General Info: 20-year-old Sophomore, played for Iowa State University. From Oshkosh, Wisconsin.
Measurables: 6’5.5", 175 lbs, 6’7.5” wingspan.
2019-20 Season Statistics: 15.2 PPG, 5.9 RPG, 6.5 APG, 2.5 SPG, 0.7 BPG, 2.8 TOPG (22 games played, 36.7 minutes a contest) – 50.4% FG, 82.2% FT, 41.9% 3P
Tyrese Haliburton is a basketball enigma. He’s a maestro with the basketball who excelled as the college season's greatest playmaker, even while rarely demanding the ball and with clear weaknesses when it's in his hands. At first glance, it may be confusing how this skinny combo guard with an average NBA toolset led a Big 12 team in per-game numbers for points, rebounds, assists, steals, and true shooting percentage. But spend ten minutes watching Haliburton play and it’s clear why Kings fans should be excited; Haliburton turned an exceedingly average Iowa State squad into must-watch basketball thanks to his insane passing instincts, excellent court vision, and undeniable offensive value. When the Kings selected Haliburton with the 12th pick in the 2020 NBA Draft, they added a catalyst player who can truly optimize the rest of the Sacramento roster and become a near picture-perfect offensive partner for De’Aaron Fox.
Haliburton is a misdirection ninja, directing defenders with his eyes and opening passing lanes most college players never see. The gravity he generated by being such a willing playmaker is fun to watch. He averaged 7 assists per 40 minutes, and did so with an impressive 2.3/1 assist-to-turnover ratio. That number was even more impressive as a freshman, when Haliburton averaged 4.2 assists and just 1(!) turnover per 40 minutes. That said, it’s key to point out that Haliburton was never the highest-usage guard in the Cyclones offense. His freshman season, he deferred to both Marial Shayok and now-LA Laker Talen Horton-Tucker. His sophomore season, despite leading the team in points and assists and rebounds and true shooting percentage, Haliburton’s usage rate (20.9%) ended up 4th among Cyclone starters. Haliburton isn’t a player who will need to command the ball at an excessive rate in order to be a key piece of the offense.
He is the crowned prince of the jump pass, a terrible play for 99% of basketball players but masterpiece theater for Tyrese. This instinct sometimes leaves him lost in the air with nothing to do, but far less often than it would for most players.
As a scorer, Haliburton is an efficient player, one with clear strengths and weaknesses. On the most basic level, 15.2 points per game with a 50/40/80 line in a big time conference shows he’s a dang promising shooter, albeit one with funky push-shot mechanics. As a guard who didn’t need the ball in his hands at an insane level, it’s no surprise that his most efficient shot is off the catch; he shot 49.3% on catch-and-shoot shots (98th percentile, per Synergy Sports), and was in the 90s percentiles for both guarded AND unguarded shots. While his release speed isn’t always ideal, he’s sped it up tremendously from his freshman season, and his mechanics are consistent.
Haliburton’s creativity shined brightest in transition, where he was insanely efficient; per Synergy, he scored 1.39 points per transition possession, 93rd percentile for the NCAA. When you add in his own shots and his assists in transition, that jumps to 1.76 points per possession, 99th percentile. And this was all on a Cyclones team with only one other major scorer (Rasir Bolton) and a serious lack of shooting talent. Haliburton will likely thrive in an NBA open court if surrounded by another initiator, some shooters, and a rim-runner.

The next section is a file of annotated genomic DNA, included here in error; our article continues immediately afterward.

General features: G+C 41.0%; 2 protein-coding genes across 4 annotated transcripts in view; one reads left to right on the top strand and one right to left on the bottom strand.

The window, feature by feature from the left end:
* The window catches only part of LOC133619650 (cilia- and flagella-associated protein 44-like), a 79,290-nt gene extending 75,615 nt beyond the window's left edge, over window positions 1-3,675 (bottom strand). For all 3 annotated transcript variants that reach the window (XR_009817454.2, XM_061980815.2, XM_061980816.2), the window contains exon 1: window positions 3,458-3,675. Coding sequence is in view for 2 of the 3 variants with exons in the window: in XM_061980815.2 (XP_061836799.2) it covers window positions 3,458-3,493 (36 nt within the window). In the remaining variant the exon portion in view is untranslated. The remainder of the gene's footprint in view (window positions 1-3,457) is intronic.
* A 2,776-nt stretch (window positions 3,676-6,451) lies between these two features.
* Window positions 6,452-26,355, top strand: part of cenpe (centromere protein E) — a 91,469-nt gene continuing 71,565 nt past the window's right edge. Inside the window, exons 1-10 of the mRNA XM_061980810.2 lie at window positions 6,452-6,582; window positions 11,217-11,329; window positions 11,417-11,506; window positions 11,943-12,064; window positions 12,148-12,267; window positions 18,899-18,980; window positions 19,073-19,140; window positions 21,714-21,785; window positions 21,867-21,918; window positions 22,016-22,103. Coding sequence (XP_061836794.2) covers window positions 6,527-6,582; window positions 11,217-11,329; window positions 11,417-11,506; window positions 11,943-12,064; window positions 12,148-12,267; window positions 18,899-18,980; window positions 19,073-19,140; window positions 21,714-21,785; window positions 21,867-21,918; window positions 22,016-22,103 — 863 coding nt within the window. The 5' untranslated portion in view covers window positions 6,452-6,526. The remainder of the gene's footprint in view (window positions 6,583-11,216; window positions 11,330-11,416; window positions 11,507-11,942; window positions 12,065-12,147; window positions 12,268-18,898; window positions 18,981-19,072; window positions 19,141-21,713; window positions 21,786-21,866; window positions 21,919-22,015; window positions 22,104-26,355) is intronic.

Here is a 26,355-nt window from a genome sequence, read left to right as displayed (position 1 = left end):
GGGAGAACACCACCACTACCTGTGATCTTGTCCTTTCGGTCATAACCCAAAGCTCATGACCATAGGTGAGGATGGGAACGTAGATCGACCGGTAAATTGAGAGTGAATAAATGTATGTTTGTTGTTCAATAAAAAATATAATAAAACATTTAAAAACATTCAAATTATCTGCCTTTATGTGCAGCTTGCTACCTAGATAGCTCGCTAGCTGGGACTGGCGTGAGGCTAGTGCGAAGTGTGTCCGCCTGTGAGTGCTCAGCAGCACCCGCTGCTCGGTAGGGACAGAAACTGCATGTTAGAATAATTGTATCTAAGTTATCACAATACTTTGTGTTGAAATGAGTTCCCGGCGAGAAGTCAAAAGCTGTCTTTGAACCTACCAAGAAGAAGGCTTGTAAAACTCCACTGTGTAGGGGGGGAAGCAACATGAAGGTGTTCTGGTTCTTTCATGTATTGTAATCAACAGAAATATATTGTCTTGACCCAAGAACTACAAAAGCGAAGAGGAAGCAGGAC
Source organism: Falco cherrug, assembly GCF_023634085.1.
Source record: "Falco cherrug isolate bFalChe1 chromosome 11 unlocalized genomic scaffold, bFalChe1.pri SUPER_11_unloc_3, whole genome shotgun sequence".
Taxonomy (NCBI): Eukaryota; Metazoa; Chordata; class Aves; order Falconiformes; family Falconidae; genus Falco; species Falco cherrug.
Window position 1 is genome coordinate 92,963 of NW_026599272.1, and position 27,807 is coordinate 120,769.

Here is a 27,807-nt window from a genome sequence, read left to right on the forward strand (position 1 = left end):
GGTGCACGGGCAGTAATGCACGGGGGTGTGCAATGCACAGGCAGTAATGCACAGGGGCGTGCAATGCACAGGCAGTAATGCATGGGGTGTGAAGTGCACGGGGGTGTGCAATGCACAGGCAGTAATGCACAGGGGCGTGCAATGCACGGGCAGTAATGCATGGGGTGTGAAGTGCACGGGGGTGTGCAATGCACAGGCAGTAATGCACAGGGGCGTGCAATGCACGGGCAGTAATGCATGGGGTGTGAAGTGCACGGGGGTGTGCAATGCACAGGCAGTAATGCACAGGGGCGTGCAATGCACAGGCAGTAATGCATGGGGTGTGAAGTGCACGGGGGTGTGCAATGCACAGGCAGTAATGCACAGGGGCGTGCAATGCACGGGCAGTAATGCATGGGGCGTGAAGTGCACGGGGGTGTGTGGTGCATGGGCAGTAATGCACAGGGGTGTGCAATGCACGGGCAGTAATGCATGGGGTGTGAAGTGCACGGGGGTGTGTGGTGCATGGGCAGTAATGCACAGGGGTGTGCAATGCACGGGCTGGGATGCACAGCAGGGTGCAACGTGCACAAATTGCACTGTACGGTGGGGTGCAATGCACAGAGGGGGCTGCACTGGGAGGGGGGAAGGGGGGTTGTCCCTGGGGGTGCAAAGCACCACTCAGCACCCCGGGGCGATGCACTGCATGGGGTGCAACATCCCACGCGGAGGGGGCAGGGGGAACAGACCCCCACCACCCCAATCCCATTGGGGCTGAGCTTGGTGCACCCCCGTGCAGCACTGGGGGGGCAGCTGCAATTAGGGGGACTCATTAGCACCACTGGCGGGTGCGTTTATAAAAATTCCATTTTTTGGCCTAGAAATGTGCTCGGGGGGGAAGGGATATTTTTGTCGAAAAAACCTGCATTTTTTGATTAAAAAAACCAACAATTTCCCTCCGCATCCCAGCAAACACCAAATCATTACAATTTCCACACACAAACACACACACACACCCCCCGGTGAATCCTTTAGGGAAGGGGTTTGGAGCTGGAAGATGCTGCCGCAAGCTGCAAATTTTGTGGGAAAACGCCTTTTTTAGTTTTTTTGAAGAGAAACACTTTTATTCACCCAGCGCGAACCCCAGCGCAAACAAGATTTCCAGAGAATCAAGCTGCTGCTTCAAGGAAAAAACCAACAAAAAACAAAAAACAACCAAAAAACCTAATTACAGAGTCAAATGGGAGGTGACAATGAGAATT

While all of Haliburton’s strengths add up to a versatile offensive weapon, to this point in his basketball career his offense has suffered from a large limitation; he is not a strong individual creator, and will likely struggle at the next level to create his own shot. He was not a strong on-ball scorer at Iowa State, and in a stronger, faster NBA game, that’s not likely to change immediately.
While his funky shooting mechanics work off the catch, his shot was limiting when he tried to shoot off the dribble. He shot just 28.1% on dribble jumpers in his sophomore season. This is a real swing skill at the next level - here's hoping he's been working on quickening his release and better utilizing screens to get him the space he needs.
Haliburton was also not a big threat to attack the basket in college. Of his 204 shot attempts in the half-court last season, only 38 were at the rim (per Synergy). While his success on those shots went up towards the end of his season and ended up respectable (1.21 PPP, 67th percentile), his attempts at the rim were limited by his less than ideal strength. In the clip below, Alabama's James Bolden (generously listed at 6'0 and 160 lbs) easily contains Haliburton on the drive.
There’s a reason why Haliburton, the nation’s best passer, generated only 0.74 points per possession in the pick-and-roll (31st percentile, which includes passing plays); without craft at the rim or a really tight handle, defenses hedged against his rollers and dared him to keep the ball. And while he flashed a floater now and then (.89 PPP, 29 attempts), it wasn’t enough to consistently make Tyrese into a real scoring option himself.
Finally, Haliburton did not get to the line much, finishing with a free throw attempt rate of just 18.4%. The fact that Haliburton only shot 71 free throw attempts in his 1,970 minutes at Iowa State - basically, one free throw every 27.7 minutes - highlights that he wasn’t the most physical or determined individual scorer.